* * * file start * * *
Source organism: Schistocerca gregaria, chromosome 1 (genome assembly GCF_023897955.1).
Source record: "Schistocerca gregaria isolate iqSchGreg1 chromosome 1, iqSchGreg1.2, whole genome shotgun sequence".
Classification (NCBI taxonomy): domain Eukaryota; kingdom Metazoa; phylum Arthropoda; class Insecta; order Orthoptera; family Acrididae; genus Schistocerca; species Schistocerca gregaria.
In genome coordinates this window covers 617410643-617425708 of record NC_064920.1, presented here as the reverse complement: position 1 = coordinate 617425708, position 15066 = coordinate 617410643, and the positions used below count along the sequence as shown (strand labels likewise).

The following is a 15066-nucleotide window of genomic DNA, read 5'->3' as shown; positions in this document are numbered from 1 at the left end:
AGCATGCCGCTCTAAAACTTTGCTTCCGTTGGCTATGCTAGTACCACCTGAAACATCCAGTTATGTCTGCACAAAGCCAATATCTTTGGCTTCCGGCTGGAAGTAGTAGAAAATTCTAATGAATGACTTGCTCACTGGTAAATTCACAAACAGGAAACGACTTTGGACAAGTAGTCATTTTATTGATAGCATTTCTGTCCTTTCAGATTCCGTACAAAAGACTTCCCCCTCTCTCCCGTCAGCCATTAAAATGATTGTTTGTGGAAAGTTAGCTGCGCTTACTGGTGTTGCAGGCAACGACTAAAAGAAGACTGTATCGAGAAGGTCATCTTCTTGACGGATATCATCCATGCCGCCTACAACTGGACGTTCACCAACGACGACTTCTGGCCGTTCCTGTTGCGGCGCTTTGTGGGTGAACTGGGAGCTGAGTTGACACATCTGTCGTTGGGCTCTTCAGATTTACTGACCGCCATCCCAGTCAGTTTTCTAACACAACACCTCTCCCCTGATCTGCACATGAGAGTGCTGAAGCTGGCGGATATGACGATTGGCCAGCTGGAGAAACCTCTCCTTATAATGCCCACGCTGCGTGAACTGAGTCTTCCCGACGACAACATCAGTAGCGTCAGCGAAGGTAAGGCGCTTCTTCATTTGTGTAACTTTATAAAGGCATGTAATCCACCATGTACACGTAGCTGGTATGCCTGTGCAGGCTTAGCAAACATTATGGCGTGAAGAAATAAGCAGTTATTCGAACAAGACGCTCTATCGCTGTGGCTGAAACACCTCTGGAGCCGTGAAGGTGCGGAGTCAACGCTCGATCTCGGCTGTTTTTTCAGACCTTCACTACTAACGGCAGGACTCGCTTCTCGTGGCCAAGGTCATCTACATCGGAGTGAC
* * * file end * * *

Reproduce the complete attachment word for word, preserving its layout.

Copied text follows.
Source organism: Schistocerca gregaria, chromosome 1 (genome assembly GCF_023897955.1).
Source record: "Schistocerca gregaria isolate iqSchGreg1 chromosome 1, iqSchGreg1.2, whole genome shotgun sequence".
Classification (NCBI taxonomy): domain Eukaryota; kingdom Metazoa; phylum Arthropoda; class Insecta; order Orthoptera; family Acrididae; genus Schistocerca; species Schistocerca gregaria.
In genome coordinates this window covers 617410643-617425708 of record NC_064920.1, presented here as the reverse complement: position 1 = coordinate 617425708, position 15066 = coordinate 617410643, and the positions used below count along the sequence as shown (strand labels likewise).

The following is a 15066-nucleotide window of genomic DNA, read 5'->3' as shown; positions in this document are numbered from 1 at the left end:
AGCATGCCGCTCTAAAACTTTGCTTCCGTTGGCTATGCTAGTACCACCTGAAACATCCAGTTATGTCTGCACAAAGCCAATATCTTTGGCTTCCGGCTGGAAGTAGTAGAAAATTCTAATGAATGACTTGCTCACTGGTAAATTCACAAACAGGAAACGACTTTGGACAAGTAGTCATTTTATTGATAGCATTTCTGTCCTTTCAGATTCCGTACAAAAGACTTCCCCCTCTCTCCCGTCAGCCATTAAAATGATTGTTTGTGGAAAGTTAGCTGCGCTTACTGGTGTTGCAGGCAACGACTAAAAGAAGACTGTATCGAGAAGGTCATCTTCTTGACGGATATCATCCATGCCGCCTACAACTGGACGTTCACCAACGACGACTTCTGGCCGTTCCTGTTGCGGCGCTTTGTGGGTGAACTGGGAGCTGAGTTGACACATCTGTCGTTGGGCTCTTCAGATTTACTGACCGCCATCCCAGTCAGTTTTCTAACACAACACCTCTCCCCTGATCTGCACATGAGAGTGCTGAAGCTGGCGGATATGACGATTGGCCAGCTGGAGAAACCTCTCCTTATAATGCCCACGCTGCGTGAACTGAGTCTTCCCGACGACAACATCAGTAGCGTCAGCGAAGGTAAGGCGCTTCTTCATTTGTGTAACTTTATAAAGGCATGTAATCCACCATGTACACGTAGCTGGTATGCCTGTGCAGGCTTAGCAAACATTATGGCGTGAAGAAATAAGCAGTTATTCGAACAAGACGCTCTATCGCTGTGGCTGAAACACCTCTGGAGCCGTGAAGGTGCGGAGTCAACGCTCGATCTCGGCTGTTTTTTCAGACCTTCACTACTAACGGCAGGACTCGCTTCTCGTGGCCAAGGTCATCTACATCGGAGTGAC